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Efficient Minimum Error Bounded Particle Resampling L1 Tracker With Occlusion Detection

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5 Author(s)
Xue Mei ; Res. Inst. - North America, Toyota, Ann Arbor, MI, USA ; Haibin Ling ; Yi Wu ; Blasch, E.P.
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Recently, sparse representation has been applied to visual tracking to find the target with the minimum reconstruction error from a target template subspace. Though effective, these L1 trackers require high computational costs due to numerous calculations for l1 minimization. In addition, the inherent occlusion insensitivity of the l1 minimization has not been fully characterized. In this paper, we propose an efficient L1 tracker, named bounded particle resampling (BPR)-L1 tracker, with a minimum error bound and occlusion detection. First, the minimum error bound is calculated from a linear least squares equation and serves as a guide for particle resampling in a particle filter (PF) framework. Most of the insignificant samples are removed before solving the computationally expensive l1 minimization in a two-step testing. The first step, named τ testing, compares the sample observation likelihood to an ordered set of thresholds to remove insignificant samples without loss of resampling precision. The second step, named max testing, identifies the largest sample probability relative to the target to further remove insignificant samples without altering the tracking result of the current frame. Though sacrificing minimal precision during resampling, max testing achieves significant speed up on top of τ testing. The BPR-L1 technique can also be beneficial to other trackers that have minimum error bounds in a PF framework, especially for trackers based on sparse representations. After the error-bound calculation, BPR-L1 performs occlusion detection by investigating the trivial coefficients in the l1 minimization. These coefficients, by design, contain rich information about image corruptions, including occlusion. Detected occlusions are then used to enhance the template updating. For evaluation, we conduct experiments on three video applications: biometrics (head movement, hand hold- ng object, singers on stage), pedestrians (urban travel, hallway monitoring), and cars in traffic (wide area motion imagery, ground-mounted perspectives). The proposed BPR-L1 method demonstrates an excellent performance as compared with nine state-of-the-art trackers on eleven challenging benchmark sequences.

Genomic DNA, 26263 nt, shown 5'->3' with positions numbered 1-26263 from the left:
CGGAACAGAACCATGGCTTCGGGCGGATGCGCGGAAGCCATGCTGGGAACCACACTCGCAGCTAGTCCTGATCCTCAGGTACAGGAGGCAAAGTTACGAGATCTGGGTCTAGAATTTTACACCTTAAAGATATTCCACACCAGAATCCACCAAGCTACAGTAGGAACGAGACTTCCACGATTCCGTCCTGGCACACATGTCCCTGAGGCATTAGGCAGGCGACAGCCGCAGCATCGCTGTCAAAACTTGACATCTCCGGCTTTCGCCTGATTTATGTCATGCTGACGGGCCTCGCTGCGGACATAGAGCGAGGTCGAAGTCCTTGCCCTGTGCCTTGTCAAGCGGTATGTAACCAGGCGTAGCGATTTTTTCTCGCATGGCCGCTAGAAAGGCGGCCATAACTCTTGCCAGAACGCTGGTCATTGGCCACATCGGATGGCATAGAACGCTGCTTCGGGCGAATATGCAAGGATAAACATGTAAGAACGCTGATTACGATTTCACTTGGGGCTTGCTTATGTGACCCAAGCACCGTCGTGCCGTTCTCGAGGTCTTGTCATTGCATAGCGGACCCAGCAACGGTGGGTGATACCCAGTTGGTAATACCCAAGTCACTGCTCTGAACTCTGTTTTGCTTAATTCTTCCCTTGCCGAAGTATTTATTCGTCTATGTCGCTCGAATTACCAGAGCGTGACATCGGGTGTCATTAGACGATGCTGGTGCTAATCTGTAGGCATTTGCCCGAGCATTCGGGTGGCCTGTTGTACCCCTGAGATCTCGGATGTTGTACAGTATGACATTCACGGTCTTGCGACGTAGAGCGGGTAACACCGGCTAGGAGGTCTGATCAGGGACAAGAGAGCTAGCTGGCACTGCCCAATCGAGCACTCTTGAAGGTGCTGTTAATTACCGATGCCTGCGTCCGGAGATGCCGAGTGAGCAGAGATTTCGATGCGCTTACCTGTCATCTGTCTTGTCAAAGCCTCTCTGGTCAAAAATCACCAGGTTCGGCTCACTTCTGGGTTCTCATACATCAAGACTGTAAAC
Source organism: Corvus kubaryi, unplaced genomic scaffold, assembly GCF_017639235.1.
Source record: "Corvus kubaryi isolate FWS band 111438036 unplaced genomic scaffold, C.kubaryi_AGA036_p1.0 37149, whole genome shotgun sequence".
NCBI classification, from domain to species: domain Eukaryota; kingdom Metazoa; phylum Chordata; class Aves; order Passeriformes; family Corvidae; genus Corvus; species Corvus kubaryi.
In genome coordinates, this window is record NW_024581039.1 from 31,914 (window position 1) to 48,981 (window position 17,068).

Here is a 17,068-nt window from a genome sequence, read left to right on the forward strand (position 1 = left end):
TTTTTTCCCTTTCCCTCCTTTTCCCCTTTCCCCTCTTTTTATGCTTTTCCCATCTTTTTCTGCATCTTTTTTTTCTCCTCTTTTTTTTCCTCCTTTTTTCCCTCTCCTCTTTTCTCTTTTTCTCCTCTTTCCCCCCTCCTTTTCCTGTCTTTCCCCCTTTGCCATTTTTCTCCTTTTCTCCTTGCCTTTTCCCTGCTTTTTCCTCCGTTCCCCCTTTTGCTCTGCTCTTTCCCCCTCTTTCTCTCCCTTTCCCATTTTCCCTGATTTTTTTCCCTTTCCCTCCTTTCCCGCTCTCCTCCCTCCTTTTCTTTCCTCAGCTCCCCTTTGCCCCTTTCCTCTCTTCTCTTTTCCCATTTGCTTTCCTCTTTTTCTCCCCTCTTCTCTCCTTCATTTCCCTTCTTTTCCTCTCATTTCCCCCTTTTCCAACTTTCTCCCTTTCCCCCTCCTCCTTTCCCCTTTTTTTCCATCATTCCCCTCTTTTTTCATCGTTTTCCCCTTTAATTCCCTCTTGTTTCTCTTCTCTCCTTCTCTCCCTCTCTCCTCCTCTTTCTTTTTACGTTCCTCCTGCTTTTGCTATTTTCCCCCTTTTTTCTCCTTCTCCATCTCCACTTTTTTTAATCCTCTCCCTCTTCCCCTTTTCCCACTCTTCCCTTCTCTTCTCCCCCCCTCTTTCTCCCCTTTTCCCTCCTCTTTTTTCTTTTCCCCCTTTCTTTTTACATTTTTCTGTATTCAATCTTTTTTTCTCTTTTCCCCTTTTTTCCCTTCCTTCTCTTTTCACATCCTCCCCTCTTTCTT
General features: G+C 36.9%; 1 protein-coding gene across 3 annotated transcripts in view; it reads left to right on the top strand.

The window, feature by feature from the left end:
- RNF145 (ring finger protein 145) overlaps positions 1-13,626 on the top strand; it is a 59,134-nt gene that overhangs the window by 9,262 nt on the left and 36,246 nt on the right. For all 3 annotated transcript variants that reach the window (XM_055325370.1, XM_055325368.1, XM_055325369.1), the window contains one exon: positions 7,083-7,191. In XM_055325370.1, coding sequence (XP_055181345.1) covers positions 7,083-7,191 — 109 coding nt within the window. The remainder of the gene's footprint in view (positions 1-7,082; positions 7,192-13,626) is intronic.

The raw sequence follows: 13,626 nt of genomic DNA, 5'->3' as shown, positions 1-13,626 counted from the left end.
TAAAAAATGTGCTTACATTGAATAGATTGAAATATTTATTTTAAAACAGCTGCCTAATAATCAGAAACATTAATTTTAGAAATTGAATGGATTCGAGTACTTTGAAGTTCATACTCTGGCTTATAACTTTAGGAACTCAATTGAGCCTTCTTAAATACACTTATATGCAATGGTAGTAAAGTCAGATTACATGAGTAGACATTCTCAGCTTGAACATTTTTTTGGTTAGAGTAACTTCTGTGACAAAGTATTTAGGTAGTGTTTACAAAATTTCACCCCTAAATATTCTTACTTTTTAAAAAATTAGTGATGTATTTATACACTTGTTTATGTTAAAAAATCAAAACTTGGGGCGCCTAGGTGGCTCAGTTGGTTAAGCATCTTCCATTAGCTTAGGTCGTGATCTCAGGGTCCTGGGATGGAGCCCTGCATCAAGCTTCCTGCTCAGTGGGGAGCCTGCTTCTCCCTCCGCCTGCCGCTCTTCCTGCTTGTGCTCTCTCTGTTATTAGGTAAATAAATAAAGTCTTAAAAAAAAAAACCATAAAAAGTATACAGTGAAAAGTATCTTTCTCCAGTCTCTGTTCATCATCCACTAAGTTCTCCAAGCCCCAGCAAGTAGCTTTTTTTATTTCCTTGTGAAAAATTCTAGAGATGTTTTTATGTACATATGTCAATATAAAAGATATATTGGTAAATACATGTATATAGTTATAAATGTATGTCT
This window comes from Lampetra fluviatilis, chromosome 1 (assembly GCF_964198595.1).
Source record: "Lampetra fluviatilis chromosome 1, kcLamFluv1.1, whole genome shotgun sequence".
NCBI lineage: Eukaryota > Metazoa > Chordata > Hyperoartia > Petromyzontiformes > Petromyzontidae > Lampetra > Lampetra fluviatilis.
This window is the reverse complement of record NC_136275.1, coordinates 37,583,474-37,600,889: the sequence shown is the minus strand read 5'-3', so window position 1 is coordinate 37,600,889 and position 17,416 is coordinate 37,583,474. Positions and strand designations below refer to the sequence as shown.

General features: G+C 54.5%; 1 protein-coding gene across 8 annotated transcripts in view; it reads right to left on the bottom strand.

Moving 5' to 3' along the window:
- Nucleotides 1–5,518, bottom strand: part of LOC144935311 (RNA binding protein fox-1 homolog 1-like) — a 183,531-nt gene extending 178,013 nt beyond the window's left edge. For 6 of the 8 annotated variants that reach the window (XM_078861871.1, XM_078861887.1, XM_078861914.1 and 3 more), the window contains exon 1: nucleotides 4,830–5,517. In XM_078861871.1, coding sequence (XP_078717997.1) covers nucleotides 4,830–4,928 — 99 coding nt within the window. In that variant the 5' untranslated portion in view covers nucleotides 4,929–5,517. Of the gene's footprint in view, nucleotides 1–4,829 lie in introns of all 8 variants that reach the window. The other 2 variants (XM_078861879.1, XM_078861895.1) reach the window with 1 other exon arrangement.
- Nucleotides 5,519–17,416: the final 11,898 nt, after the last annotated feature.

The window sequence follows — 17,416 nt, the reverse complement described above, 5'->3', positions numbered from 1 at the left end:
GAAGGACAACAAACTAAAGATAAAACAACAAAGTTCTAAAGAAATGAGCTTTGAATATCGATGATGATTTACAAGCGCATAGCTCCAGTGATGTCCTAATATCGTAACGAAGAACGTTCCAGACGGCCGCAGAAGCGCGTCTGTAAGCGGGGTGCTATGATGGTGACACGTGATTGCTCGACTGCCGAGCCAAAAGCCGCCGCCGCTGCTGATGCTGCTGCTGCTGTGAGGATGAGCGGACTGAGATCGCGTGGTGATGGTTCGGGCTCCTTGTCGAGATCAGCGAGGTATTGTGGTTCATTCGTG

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Image Processing, IEEE Transactions on  (Volume:22 ,  Issue: 7 )